Every couple's paddles in this picture, except the Crabby's, are in sync (or N'Sync if you prefer). Get your heads in the game Crabby's. This is serious business. Don't you realize that handfuls of people will see this picture on this blog? Handfuls. We can't have amateur posing mistakes like that. We're better than that.
Jökulsárlón was one of the coolest places we visited in Iceland. No pun intended... I can't decide if it's more appropriate to say in Iceland or on Iceland. Tomato, Tomatoe.
Jökulsárlón is a deep lagoon that is the magical leftovers from a receding glacier. The lagoon connects the glacier, and the icebergs that break off of it, to the ocean. It's about 5 km from the glacier to the ocean and apparently 100 years ago the lagoon was completely covered by the glacier. I guess Jökulsárlón is one benefit of global warming? You've gotta look for the bright side of everything... Sorry Al Gore.
We got to wear dry suits and kayak around the icebergs that were floating in the lagoon. When we arrived to meet our guides they had pretty disappointed looks on their faces. It had been blowing super hard all morning and they said that the wind speed was higher than they typically allow for kayaking. Then they saw Nin's shaved head and thought, "Well this chick is clearly a badass so at least whoever is in her kayak will be fine." Amazingly the wind died down and it became, according our guides to Bobo and Brindisch, one of the very best days on the lagoon they had experienced. They said the group just a few hours earlier had to paddle as hard as they could against the wind to move just a couple of feet. For us, there was barely even a breeze. #Blessed.
See Crabby's, paddle synchronization. You gotta GTS (get that shot).
Jökulsárlón is a glacial lagoon that connects the Vatnajökull glacier to the Atlantic Ocean through a short waterway. When we pulled up to the lagoon we were blown away by the size of the glacier. The glacier went from the lagoon all the way up the mountain and covered the ridges as far as you could see. It wasn't until later that we realized this part of the glacier was part of the 8,000 square kilometer Vatnajökull glacier. For those of you who don't hablo metric measurements, that is equivalent to an area larger than 3,100 square miles. Yeah, it's big. It covers 8% of the entire island.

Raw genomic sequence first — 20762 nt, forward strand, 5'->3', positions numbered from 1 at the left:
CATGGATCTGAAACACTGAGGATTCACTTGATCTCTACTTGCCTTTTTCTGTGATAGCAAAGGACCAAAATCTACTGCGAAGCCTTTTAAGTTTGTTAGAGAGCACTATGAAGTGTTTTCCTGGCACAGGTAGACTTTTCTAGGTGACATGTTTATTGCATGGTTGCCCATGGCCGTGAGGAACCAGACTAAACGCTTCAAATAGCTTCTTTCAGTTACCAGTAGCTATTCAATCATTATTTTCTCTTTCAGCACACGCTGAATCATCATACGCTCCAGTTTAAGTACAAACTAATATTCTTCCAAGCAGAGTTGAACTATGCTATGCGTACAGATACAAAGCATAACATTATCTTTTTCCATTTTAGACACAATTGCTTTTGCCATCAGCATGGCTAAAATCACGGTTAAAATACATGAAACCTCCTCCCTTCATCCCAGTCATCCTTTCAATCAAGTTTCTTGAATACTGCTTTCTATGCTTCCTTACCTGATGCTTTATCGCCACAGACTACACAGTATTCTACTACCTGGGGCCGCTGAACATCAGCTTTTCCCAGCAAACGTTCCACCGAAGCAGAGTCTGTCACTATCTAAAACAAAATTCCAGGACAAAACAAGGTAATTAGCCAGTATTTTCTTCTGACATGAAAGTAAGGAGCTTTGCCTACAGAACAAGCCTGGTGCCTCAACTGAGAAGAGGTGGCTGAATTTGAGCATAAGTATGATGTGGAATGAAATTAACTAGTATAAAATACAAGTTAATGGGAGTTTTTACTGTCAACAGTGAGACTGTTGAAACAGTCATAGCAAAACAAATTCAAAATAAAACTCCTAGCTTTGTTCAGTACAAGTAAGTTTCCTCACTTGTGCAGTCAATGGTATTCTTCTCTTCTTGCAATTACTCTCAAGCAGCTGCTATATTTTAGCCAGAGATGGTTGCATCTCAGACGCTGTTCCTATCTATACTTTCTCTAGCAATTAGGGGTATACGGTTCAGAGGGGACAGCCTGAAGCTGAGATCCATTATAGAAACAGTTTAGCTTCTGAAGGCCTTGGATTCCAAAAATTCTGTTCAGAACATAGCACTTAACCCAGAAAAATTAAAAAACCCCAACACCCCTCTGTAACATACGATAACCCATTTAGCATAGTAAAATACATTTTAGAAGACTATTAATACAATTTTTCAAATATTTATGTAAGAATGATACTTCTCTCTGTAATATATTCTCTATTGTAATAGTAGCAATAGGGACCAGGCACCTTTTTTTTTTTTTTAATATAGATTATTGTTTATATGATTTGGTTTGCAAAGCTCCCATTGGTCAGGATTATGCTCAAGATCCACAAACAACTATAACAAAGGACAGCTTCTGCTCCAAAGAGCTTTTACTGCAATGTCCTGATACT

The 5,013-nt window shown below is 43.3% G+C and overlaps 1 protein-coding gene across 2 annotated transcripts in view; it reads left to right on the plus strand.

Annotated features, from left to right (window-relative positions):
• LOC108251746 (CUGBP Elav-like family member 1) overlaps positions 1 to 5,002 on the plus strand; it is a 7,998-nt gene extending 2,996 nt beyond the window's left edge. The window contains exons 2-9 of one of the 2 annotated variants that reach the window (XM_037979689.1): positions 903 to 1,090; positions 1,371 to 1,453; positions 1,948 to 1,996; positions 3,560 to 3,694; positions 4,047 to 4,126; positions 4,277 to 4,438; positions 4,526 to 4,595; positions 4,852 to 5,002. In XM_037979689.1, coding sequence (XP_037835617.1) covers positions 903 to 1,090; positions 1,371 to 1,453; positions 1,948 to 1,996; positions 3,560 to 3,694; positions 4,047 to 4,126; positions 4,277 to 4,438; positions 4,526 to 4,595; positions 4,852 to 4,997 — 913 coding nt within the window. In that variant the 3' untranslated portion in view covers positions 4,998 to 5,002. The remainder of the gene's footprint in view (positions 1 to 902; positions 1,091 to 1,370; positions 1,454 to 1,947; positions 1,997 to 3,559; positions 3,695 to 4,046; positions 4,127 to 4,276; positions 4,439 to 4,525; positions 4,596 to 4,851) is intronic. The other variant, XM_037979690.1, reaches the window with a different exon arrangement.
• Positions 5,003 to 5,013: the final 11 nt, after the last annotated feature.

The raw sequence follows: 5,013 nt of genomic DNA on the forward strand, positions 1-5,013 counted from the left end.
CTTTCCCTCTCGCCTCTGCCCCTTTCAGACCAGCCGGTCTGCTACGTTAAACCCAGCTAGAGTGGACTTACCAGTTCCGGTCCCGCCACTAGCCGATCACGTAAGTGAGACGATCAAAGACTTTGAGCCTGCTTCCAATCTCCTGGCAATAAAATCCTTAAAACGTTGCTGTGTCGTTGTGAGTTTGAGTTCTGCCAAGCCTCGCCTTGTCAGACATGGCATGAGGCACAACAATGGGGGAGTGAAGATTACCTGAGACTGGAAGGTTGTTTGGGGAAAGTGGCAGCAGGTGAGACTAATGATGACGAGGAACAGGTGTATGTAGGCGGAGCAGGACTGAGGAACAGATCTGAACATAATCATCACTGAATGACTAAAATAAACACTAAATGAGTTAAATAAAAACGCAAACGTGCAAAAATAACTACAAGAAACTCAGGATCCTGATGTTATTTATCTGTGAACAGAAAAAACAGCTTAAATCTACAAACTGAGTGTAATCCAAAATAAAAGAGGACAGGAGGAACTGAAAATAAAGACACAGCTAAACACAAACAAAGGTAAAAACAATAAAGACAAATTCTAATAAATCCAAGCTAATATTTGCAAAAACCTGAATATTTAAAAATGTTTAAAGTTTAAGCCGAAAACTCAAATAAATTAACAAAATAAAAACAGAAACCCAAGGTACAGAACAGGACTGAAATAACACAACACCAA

We paddled around the icebergs and marveled in their unique beauty. This was definitely not something you can readily experience in most places on Earth. We turns some mini icebergs over, made loud noises on our kayaks to attract a seal, and even took a quick plunge. Crabby led the way and just jumped in. Kollin and I followed and just "iceberged" for a minute. We figured that most people wanted to swim in the lagoon on their kayak tours but when we asked if others ever jump in they just said, "Uh, no. Only you are this crazy." It really wasn't bad at all with the dry suits on.
After kayaking the girls got in the water with us too.
Then us men partook in a public display of our strength to woo our females. I think I won. I think this is one of the main reasons Nin loves me.
As the icebergs calve off of the glacier they float 5 km across the lagoon towards the Atlantic Ocean. I'm guessing that the icebergs go out to the ocean when the tide changes because there were a bunch of icebergs lined up at the outlet of the lagoon to the ocean. It was so amazing to sit next to the water and just watch them. It sounded like a giant bowl of Rice Krispies with all of the snap, crackle, Mitch, and pop. Pieces of the icebergs would break off and a couple smaller ones even flipped while we were there. Check out this pano!
On the other side of the short waterway connecting the lagoon the ocean is the Black Sand Beach. This is where the strongest icebergs end up. The ones that finished their dinners and drank all of their milk when their mommies told them to. The float down the waterway then get pounded against the beach by the ocean waves. The remaining ice is crystal clear which makes for an amazing sight. A long black sand beach that looks like it's littered with precious treasures.
Nin got a little greedy trying to get the perfect shot.
Nin and I sat on the beach and watched the waves beat against a couple shrinking icebergs. It was one of the most relaxing parts of our entire trip. If you ever go to Iceland, this should be at the very top of your must do list.
Here is Nin GTS'ing hard.
After our adventures in Jökulsárlón, we drove to Svartifoss which is a waterfall surrounded by dark lava columns. The hike was pretty mild and the prize at the end was worth it.
It wouldn't have been a normal day without Kollin having drone issues. As we left Svartifoss for our AirBNB we passed beautiful fields with rivers from glacial runoff. Kollin had to GTS and in true fashion he lost his drone. We were sitting in the car watching him and Crabby fly around. Then out of nowhere Kollin starts running to the away from the cars. Then he turns around and runs back to the other side of the cars. Steph radioed "I think Kollin lost his drone again" without an ounce of surprise. He lost connection with his drone, as he does, and it was going to auto-land. He didn't know where it was and because of the area we were in there was a 82% chance that it was going to auto-land in an ice cold, milky glacier river never to be found again. Fortunately he reconnected with the drone and flew it safely back home. You might think, oh man I can't believe Kollin had another crazy experience with his drone. Just you wait, there's more.
I should also point out that I've only highlighted his crazy drone stories. Once you see the footage that Kollin gets, I think you'll agree that the NDDE's (Near Drone Death Experiences) are well worth it.